Check out these internal waves

Dispatch from the R/V Oceanus

Tow-yo sampling is not the most invigorating of field work. It involves watching a screen and calling out depths every few minutes as the CTD moves up and down in the water column. This continues for hours on end (our October 5th sampling lasted for eight hours straight).

To fight against the inevitable hebetude, we have all adopted our own strategies. Steve likes to make up rhymes. Maddie drinks espresso. Dean watches the live CTD temperature and salinity plots and ponders the oceanographic processes behind them. Personally, I like to save a slice of pie from dinner and eat it very very slowly.

The good news is that the monotony is worth it. The results of our recent tow-yo survey on October 5th captured an internal wave propagating up the shelf, visible in the series of plots below. The plots show temperature over depth along the inner and mid-shelf for four consecutive transects. As you can see in the plots, the internal wave is evident moving along the sharp temperature interface. The wave moves up the shelf before flattening out into a surge as it nears shore. See also how the wave displaces the warm pocket of nearshore water towards the west (best seen by comparing plots 2 and 3). In the last two plots, you can see the next shore-ward propagating internal wave making an appearance.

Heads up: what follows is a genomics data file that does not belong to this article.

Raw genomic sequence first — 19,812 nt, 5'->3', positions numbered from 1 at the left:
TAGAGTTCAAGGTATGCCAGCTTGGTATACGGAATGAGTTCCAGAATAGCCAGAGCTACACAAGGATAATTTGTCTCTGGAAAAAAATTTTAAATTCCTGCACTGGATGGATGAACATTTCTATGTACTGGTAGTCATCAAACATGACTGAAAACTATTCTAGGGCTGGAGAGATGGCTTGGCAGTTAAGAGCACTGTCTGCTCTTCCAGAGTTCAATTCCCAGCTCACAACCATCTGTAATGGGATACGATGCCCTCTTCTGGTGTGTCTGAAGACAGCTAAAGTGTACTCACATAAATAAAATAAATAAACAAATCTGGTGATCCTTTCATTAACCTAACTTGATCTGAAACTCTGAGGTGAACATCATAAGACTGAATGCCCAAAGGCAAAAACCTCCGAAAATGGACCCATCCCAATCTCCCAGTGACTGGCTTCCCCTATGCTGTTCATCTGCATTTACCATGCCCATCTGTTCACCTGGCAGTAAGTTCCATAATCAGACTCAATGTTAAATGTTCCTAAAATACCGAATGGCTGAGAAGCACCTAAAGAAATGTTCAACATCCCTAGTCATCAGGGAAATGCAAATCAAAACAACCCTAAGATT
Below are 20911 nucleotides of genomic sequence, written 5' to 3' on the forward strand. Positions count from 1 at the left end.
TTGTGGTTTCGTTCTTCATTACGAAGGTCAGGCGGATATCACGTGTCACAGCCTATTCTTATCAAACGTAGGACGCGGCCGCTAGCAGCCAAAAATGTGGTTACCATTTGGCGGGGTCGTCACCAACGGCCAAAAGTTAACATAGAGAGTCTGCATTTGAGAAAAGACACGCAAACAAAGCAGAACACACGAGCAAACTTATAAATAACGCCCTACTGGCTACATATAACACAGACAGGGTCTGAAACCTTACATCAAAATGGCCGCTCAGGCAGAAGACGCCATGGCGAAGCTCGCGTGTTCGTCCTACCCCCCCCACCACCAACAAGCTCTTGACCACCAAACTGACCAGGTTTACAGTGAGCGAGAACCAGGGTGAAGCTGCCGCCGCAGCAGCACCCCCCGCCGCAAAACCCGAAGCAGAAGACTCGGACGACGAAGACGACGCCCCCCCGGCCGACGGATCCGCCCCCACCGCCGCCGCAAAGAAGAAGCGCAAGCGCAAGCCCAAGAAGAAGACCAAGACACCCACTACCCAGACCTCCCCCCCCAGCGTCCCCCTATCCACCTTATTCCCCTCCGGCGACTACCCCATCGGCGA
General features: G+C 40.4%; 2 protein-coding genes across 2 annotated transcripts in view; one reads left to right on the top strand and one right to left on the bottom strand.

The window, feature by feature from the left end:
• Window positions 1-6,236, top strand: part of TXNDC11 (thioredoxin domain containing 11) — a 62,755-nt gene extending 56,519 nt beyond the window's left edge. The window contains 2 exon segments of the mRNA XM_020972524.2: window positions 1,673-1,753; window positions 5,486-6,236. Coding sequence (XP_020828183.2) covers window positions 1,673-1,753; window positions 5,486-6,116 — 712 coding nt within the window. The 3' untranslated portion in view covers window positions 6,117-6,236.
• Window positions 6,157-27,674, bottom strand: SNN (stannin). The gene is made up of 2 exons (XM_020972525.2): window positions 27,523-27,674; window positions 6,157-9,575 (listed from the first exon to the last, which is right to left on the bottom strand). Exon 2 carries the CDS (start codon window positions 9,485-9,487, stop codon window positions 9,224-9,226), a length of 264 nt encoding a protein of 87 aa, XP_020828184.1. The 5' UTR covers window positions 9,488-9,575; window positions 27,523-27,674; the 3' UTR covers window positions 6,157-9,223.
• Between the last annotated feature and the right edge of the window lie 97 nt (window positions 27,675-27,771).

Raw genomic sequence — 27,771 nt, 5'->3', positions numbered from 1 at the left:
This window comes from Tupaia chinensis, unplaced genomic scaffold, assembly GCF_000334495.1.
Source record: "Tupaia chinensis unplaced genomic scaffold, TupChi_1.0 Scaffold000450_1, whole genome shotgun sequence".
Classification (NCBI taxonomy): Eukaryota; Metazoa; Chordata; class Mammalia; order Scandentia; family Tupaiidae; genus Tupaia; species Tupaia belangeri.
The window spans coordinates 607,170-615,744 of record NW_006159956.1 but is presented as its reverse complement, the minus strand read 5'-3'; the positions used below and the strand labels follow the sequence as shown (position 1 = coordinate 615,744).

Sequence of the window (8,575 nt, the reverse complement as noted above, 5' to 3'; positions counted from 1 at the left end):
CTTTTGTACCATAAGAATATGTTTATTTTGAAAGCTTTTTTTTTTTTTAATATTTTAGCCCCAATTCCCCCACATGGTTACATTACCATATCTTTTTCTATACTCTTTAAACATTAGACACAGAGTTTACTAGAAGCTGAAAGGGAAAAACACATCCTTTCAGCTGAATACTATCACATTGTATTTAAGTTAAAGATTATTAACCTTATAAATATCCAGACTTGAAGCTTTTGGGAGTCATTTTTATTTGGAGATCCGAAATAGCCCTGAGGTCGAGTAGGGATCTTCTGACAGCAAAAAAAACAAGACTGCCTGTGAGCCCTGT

Something else to note is the seasonal characteristics of the mixed layer. The upper layer is very well mixed and homogeneous in temperature down to about 20 meters. These plots are quite a contrast to the profiles from September, which were stratified throughout the water column and lacked a mixed layer. In this case, the increase in wind must be the culprit. We have certainly been feeling the effects of the windy weather on-board.

We plan to sample more internal waves and other interesting features with the tow-yo in the days ahead. We will also increase our sampling to a continuous 26 hours. We hope a longer record will help us better resolve the waves’ propagation and serve as a valuable addition to the remote sensing efforts and mooring array data. It might also mean that we’ll need more pie.

– Jenessa Duncombe and the R/V Oceanus team

Figures courtesy of Steve Pierce